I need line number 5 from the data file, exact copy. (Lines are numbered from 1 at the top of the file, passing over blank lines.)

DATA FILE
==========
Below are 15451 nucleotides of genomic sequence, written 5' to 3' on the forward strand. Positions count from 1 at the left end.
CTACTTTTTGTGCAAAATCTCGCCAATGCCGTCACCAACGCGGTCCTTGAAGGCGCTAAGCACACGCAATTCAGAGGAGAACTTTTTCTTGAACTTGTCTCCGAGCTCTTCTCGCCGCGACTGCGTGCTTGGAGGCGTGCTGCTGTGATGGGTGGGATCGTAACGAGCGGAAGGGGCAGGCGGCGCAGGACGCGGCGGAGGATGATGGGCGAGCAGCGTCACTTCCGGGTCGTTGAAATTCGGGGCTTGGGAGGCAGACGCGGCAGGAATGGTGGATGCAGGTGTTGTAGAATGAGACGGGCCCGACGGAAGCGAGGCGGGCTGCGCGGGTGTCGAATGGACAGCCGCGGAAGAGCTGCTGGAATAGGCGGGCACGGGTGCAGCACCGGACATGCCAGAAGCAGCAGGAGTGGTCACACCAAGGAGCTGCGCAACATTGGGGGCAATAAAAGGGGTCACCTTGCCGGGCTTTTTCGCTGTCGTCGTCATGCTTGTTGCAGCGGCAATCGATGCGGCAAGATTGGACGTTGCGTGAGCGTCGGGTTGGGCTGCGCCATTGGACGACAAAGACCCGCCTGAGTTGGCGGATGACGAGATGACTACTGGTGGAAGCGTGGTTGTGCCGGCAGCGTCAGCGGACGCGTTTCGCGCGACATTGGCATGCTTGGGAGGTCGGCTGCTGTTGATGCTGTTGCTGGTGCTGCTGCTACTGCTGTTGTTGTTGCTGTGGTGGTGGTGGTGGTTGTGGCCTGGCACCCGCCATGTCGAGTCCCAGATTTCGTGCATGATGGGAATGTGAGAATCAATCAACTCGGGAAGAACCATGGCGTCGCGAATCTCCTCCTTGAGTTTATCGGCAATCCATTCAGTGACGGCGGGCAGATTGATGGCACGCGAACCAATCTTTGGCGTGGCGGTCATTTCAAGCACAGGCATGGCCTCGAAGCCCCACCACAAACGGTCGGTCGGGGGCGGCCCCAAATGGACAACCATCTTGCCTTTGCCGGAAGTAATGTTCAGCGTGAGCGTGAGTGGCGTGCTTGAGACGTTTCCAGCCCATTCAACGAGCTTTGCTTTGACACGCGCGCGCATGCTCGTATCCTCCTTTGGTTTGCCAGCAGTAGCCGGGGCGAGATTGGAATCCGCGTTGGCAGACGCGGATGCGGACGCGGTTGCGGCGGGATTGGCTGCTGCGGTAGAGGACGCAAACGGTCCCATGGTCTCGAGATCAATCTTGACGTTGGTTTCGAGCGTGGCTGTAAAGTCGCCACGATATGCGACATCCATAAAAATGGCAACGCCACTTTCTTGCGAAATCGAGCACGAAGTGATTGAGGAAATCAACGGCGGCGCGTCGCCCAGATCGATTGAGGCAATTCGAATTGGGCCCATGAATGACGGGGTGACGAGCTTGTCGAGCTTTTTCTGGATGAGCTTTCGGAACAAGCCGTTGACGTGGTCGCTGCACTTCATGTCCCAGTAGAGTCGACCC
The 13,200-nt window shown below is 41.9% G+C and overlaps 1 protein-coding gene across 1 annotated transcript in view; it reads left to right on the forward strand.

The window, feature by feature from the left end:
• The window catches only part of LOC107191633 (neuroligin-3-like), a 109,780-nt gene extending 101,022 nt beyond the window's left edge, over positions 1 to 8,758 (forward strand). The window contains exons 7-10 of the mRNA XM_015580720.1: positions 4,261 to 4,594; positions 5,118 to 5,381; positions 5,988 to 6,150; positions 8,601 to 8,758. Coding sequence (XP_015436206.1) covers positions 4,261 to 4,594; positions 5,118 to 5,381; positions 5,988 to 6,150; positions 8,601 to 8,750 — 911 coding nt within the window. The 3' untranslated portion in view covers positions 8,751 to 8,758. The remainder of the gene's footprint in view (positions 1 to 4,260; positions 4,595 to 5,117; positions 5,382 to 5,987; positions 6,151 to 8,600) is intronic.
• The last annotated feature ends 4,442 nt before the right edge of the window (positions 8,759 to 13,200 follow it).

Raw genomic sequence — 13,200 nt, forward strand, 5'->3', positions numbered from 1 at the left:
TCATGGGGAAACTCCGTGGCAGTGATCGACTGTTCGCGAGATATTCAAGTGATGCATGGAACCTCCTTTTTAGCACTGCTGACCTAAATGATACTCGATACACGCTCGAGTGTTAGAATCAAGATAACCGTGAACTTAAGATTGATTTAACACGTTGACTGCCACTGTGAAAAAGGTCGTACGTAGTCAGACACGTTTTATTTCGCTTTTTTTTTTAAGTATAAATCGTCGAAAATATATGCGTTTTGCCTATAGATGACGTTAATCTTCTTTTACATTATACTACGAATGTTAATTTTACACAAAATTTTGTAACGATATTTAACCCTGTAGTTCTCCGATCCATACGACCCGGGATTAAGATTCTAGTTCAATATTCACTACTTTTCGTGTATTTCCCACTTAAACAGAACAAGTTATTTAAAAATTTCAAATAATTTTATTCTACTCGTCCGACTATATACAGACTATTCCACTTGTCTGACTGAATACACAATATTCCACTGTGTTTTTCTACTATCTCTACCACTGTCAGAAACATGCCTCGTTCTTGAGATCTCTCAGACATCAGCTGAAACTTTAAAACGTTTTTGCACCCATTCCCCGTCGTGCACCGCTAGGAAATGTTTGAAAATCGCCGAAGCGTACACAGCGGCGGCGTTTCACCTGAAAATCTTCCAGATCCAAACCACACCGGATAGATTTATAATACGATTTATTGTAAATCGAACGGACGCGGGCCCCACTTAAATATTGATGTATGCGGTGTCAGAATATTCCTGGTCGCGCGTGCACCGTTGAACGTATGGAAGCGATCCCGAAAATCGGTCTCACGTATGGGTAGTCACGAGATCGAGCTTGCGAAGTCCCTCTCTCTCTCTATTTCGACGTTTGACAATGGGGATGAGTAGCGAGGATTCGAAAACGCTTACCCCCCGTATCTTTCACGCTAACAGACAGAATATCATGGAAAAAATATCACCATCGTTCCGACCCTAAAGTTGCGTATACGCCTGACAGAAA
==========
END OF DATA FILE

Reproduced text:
• The window catches only part of LOC107191633 (neuroligin-3-like), a 109,780-nt gene extending 101,022 nt beyond the window's left edge, over positions 1 to 8,758 (forward strand). The window contains exons 7-10 of the mRNA XM_015580720.1: positions 4,261 to 4,594; positions 5,118 to 5,381; positions 5,988 to 6,150; positions 8,601 to 8,758. Coding sequence (XP_015436206.1) covers positions 4,261 to 4,594; positions 5,118 to 5,381; positions 5,988 to 6,150; positions 8,601 to 8,750 — 911 coding nt within the window. The 3' untranslated portion in view covers positions 8,751 to 8,758. The remainder of the gene's footprint in view (positions 1 to 4,260; positions 4,595 to 5,117; positions 5,382 to 5,987; positions 6,151 to 8,600) is intronic.